Figures from University feature on King Richard III Pall

Posted by ap507 at Mar 30, 2015 11:45 AM |
Embroidered cloth covered coffin now on display at Leicester Cathedral
Figures from University feature on King Richard III Pall

Credit: Mike Sewell/Leicester Cathedral Quarter Partnership Board (LCQPB)

Figures from the University of Leicester feature on the pall that covered the coffin of King Richard III.

The embroidered funeral pall was revealed at a reception service for the monarch at Leicester Cathedral on 22 March.

Created by artist Jacquie Binns, the black pall is beautifully  decorated with an intriguing mix of images. Alongside a knight in armour and King Richard’s queen in heraldic robes are the faces of a number of individuals connected to the dig.

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From L to R: Former Vice-Chancellor Professor Sir Robert Burgess, Dr Richard Buckley and Dr Jo Appleby
Depicted on the pall are six seraphim, then in groups of three the following: medieval bishop, friar, priest; a medieval shrouded, lady and knight; Philippa Langley, John Ashdown-Hill and Phil Stone; and Sir Peter Soulsby, the very Revd David Monteith, the Rt Revd Tim Stevens.

The University trio depicted on the pall are former Vice-Chancellor Professor Sir Robert Burgess, Richard Buckley and Jo Appleby.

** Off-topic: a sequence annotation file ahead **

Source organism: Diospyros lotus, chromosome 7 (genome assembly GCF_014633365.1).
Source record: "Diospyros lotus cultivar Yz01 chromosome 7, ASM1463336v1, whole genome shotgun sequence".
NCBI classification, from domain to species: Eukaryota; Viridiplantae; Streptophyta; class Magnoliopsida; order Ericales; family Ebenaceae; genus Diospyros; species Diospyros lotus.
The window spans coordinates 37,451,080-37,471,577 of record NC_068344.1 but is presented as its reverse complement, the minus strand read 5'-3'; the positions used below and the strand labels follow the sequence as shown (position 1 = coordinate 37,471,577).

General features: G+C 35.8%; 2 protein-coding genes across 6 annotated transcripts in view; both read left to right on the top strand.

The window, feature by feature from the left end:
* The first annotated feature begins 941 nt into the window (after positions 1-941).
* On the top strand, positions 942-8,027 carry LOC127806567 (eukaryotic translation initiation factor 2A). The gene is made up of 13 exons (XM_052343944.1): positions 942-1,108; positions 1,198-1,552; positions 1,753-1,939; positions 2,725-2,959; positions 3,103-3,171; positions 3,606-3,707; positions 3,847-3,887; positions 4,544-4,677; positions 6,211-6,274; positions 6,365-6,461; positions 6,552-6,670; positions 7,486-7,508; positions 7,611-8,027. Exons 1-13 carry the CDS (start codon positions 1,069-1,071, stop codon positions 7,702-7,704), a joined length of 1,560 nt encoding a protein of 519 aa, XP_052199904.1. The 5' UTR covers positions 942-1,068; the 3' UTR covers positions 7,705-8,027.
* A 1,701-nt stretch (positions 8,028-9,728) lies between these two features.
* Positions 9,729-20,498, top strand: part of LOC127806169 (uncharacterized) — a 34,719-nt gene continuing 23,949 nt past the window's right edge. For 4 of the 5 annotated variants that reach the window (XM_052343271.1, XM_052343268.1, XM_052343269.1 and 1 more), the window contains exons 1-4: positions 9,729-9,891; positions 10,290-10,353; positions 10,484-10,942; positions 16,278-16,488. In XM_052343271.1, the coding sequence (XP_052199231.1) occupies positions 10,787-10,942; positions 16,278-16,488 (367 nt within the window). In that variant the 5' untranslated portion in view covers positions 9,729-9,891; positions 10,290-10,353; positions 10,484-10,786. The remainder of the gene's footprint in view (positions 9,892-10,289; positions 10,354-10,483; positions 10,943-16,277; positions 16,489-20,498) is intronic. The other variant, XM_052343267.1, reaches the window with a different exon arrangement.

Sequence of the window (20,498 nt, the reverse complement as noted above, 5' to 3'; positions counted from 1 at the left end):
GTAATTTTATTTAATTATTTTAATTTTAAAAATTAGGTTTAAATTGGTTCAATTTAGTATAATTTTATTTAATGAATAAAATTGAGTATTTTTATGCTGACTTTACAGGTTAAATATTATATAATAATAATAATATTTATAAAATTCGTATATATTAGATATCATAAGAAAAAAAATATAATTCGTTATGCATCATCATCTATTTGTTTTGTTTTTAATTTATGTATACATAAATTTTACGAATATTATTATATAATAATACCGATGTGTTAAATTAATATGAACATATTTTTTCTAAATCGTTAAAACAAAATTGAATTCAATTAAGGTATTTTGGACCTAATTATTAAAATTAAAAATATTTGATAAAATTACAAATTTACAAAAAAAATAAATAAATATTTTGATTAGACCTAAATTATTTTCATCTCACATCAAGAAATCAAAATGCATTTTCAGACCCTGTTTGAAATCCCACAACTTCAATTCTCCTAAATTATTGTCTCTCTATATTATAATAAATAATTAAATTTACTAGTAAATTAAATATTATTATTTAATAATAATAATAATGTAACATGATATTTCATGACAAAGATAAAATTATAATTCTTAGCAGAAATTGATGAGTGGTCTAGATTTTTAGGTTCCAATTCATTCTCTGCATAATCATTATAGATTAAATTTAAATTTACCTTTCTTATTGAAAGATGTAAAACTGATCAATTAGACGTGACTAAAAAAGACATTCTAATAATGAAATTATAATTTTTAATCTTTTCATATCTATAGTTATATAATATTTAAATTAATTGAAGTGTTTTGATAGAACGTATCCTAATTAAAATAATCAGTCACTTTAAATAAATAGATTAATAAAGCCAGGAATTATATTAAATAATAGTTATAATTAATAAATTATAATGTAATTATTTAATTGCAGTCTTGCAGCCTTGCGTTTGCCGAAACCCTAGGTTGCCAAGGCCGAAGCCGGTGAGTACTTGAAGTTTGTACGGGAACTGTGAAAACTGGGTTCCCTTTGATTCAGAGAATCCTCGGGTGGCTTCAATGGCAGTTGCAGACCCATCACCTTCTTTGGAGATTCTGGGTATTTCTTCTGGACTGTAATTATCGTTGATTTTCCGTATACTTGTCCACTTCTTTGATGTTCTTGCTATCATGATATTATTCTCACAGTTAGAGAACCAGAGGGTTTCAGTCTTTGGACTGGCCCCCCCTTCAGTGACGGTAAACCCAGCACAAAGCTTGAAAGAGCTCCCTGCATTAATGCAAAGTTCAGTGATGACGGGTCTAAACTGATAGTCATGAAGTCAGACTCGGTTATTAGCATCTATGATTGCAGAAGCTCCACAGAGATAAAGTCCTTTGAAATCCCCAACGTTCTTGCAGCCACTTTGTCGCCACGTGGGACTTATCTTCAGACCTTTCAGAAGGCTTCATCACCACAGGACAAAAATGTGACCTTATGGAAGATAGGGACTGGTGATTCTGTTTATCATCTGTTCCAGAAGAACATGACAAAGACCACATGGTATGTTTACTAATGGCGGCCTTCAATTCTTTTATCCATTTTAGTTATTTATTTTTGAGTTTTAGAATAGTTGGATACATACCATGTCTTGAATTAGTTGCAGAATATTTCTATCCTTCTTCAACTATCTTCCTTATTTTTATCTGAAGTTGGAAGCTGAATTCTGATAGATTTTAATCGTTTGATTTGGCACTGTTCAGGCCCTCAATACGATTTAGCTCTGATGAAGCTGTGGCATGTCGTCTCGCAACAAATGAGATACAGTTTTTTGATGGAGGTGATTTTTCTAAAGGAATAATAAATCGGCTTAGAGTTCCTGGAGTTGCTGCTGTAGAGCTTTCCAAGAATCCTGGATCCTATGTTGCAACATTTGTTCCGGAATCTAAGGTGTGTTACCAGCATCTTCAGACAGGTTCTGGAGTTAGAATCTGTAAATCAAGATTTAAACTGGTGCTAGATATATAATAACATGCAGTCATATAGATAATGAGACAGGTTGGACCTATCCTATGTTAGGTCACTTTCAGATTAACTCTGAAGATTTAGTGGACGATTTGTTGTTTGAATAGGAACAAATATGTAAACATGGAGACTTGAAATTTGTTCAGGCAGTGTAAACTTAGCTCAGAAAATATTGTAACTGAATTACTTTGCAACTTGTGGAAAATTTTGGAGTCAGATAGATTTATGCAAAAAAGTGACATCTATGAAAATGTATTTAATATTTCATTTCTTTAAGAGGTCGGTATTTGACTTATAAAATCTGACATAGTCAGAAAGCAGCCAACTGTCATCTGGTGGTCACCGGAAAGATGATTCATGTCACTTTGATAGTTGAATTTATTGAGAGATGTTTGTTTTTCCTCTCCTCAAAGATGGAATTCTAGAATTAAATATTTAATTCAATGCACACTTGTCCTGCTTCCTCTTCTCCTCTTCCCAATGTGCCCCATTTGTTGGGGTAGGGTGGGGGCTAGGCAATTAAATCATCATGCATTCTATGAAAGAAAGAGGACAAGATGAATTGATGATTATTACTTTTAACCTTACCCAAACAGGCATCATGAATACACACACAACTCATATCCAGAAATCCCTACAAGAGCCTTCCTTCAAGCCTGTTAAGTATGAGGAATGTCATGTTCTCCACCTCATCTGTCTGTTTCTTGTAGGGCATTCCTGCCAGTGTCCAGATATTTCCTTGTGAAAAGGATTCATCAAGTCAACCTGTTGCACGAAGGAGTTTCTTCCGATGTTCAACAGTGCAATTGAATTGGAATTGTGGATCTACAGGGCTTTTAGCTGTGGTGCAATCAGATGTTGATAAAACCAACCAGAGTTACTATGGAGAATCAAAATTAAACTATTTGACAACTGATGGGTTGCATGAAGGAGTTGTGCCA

The Pall was draped over the lead-lined oak coffin by the descendants of four peers who fought both for and against King Richard at the Battle of Bosworth in August 1485.

A portable exhibit of the embroidered pall will form part of the permanent exhibition and interpretation programme at Leicester Cathedral. This has been funded by the Heritage Lottery Fund, the Drapers Trust and the All Churches Trust.Pall4

Vanessa Harbar, head of the Heritage Lottery Fund East Midlands said, “This coffin pall represents the coming together of past and present.  It helps us to reflect on a tumultuous period in our history and what it means for our own times. Helped by Lottery funding, the pall and the permanent exhibition will ensure that visitors to the Cathedral will be able to learn about this extraordinary story and experience parts of the re-internment service for themselves. It’s just one of many ways that Leicester has used its heritage to regenerate the city in recent years.”